Calling on the Administration to Address Vulnerabilities and Deter Future Attacks Following SolarWind Hack
Remarks on the Senate Floor.
Before I give my remarks I’d like to say that I hope the rumors are true that we’re getting close to a deal here. The country needs us to reach a bipartisan deal as we did in March, unanimously, when we passed the CARES Act here. It’s time for us to do that again.
In Colorado and all across the country, cases are spiking and the economy is slowing down. People need relief. They need help. And I hope we’ll come together in a bipartisan way and do that.
I hope that the deal is not going to come crashing down because of a disagreement about what the Federal Reserve’s authority ought to be under the 13(3) program.
That’s an important program for the Federal Reserve to help when things are really distressed in our economy. To help our small businesses, our state and local governments, working families all over this country. It’s an authority that Donald Trump used, or that the Fed used while Donald Trump was president.
People on both sides of the aisle said it was an effective authority, and if it’s an effective authority for President Trump, it should not be taken away from the Federal Reserve just because Joe Biden is becoming President of the United States.
So I hope that we will come to an agreement. I expect that we will. I hope it’s soon. People need the help.
Mr. President, in the last few days, we’ve learned that the United States was subject to one of the most brazen cyber-hacks in history.
Based on press reports alone, the hackers appear to have breached: The Department of State; The Department of Commerce; The Department of Energy; The Department of Treasury; The National Nuclear Security Agency; and The Department of Homeland Security — including the agency responsible for our cybersecurity.
On top of that, the hackers also managed to breach major American companies like Microsoft and compromise several state governments and other foreign governments all at the same time in this process.
While we’re learning more about these breaches, the level of resources and sophistication bears all the hallmarks of Russia.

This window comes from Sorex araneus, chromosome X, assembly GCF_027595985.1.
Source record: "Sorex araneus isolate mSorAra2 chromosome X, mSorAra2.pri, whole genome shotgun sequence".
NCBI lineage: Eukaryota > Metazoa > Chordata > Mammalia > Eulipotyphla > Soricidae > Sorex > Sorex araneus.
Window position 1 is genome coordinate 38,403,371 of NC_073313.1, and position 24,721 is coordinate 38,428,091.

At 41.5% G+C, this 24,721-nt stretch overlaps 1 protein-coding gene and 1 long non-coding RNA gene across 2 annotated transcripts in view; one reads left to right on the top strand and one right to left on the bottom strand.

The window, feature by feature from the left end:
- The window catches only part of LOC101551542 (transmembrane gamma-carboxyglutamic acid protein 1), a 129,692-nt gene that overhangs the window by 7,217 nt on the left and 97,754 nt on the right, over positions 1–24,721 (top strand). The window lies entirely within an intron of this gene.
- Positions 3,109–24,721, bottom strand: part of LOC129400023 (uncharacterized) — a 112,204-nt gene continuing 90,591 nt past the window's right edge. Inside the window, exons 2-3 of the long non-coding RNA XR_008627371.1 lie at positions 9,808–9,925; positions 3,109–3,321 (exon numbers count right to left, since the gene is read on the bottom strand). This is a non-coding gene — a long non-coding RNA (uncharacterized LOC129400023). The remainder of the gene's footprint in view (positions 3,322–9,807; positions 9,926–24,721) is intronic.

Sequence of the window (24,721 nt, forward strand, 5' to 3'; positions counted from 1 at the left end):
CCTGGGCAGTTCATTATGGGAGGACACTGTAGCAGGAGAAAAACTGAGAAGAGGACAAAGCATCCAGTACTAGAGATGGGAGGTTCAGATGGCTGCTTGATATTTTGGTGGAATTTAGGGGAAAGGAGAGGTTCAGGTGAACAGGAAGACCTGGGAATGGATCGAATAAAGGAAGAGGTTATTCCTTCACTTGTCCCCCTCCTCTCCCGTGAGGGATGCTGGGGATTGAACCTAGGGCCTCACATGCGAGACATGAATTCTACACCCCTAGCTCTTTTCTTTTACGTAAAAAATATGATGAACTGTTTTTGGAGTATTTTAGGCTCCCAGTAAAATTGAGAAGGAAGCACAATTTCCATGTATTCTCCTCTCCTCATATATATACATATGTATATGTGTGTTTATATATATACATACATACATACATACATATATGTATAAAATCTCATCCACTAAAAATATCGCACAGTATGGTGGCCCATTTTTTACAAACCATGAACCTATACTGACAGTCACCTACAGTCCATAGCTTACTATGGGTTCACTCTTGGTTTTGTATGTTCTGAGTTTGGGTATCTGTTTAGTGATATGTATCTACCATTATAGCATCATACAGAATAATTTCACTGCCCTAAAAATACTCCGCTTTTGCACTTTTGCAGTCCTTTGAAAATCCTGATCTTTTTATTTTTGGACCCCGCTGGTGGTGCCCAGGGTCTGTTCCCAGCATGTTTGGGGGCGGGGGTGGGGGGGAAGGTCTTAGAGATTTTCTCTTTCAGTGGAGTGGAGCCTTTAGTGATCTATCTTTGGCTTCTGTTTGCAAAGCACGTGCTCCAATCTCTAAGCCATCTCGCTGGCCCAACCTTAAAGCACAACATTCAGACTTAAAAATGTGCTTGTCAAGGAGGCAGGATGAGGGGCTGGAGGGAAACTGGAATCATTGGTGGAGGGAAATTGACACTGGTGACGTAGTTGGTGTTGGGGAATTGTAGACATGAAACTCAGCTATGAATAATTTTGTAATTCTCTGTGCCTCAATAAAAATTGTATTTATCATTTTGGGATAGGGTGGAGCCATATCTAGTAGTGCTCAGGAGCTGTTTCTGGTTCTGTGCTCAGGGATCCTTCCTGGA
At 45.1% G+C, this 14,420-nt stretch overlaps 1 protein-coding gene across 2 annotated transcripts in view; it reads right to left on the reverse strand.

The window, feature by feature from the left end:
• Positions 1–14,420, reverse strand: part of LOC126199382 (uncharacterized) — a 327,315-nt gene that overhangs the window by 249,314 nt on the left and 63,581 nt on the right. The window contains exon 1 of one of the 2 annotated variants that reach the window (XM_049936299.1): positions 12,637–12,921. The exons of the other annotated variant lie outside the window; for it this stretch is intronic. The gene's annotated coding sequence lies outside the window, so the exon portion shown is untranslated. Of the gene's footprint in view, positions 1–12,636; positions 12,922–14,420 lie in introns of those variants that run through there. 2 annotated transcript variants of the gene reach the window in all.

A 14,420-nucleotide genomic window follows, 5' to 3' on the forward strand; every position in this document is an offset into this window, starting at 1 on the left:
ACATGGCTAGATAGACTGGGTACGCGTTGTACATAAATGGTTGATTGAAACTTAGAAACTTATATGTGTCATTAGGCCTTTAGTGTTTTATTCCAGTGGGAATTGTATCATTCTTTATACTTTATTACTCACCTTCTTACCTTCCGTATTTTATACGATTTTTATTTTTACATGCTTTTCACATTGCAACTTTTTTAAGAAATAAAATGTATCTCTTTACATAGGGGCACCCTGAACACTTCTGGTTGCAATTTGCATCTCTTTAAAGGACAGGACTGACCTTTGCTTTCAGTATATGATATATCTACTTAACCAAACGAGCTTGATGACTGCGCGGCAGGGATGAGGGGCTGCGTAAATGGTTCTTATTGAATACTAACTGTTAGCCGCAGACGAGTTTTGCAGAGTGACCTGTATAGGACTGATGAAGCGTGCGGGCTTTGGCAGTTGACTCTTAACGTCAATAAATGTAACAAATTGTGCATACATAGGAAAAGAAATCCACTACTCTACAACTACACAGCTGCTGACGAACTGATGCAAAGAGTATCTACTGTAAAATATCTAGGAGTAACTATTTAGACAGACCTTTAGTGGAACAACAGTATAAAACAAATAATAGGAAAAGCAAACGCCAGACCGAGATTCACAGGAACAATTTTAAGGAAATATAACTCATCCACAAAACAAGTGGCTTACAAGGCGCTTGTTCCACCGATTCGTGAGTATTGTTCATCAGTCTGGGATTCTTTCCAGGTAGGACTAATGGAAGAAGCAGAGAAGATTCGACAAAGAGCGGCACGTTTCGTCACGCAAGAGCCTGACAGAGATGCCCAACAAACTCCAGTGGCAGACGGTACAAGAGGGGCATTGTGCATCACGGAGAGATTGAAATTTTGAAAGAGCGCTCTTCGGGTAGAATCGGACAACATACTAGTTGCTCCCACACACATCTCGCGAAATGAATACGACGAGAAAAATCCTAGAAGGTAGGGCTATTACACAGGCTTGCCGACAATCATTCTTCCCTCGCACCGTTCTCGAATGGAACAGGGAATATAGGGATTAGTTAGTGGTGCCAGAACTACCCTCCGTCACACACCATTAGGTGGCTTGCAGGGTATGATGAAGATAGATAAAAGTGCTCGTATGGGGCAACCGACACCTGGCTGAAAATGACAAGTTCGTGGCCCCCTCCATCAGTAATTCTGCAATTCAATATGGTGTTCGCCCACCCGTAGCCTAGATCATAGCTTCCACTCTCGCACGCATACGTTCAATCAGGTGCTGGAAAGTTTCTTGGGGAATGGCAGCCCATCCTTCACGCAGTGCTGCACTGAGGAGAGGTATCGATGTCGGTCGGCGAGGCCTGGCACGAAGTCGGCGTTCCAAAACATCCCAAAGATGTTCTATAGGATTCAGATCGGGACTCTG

Reports suggest that the hackers have been in the system since the spring — and perhaps much longer. And according to public reports, they may still be in our systems, tonight. And we have heard literally not a word from the White House about this. Not a single word from the President about this. I suppose this should come as no surprise.
After all, this is the same president who — to this day — refuses to acknowledge the Russians interfered in our 2016 election, even though our intelligence agencies unanimously agree that Russia meddled.
The same president who went to Helsinki and — on foreign soil — sided with Russian President Vladimir Putin — a former [KGB officer] — over the CIA, the FBI, the NSA, and all of our other intelligence organizations.
The same president who spends the lion’s share of almost every day criticizing everyone from the National Football League to Greta Thunberg, who’s 17 years old, to the Secretary of State in Georgia for upholding the rule of law — can’t bring himself to utter one word of criticism for Vladimir Putin.
Who, instead of challenging Putin, proposed creating a joint cyber-unit between the United States and Russia. That would be like asking a burglar to design the locks on the front door of your house, Mr. President.
The Trump Administration is not known for its consistency. But here is the one place they have been resolute and consistently weak — coddling dictators and abandoning our democratic allies.
As a member of the Intelligence Committee, I can’t say for sure, today, whether this weakness emboldened or enabled our adversaries — we’re gonna have to study the facts. But the administration’s abject fecklessness certainly hasn’t helped.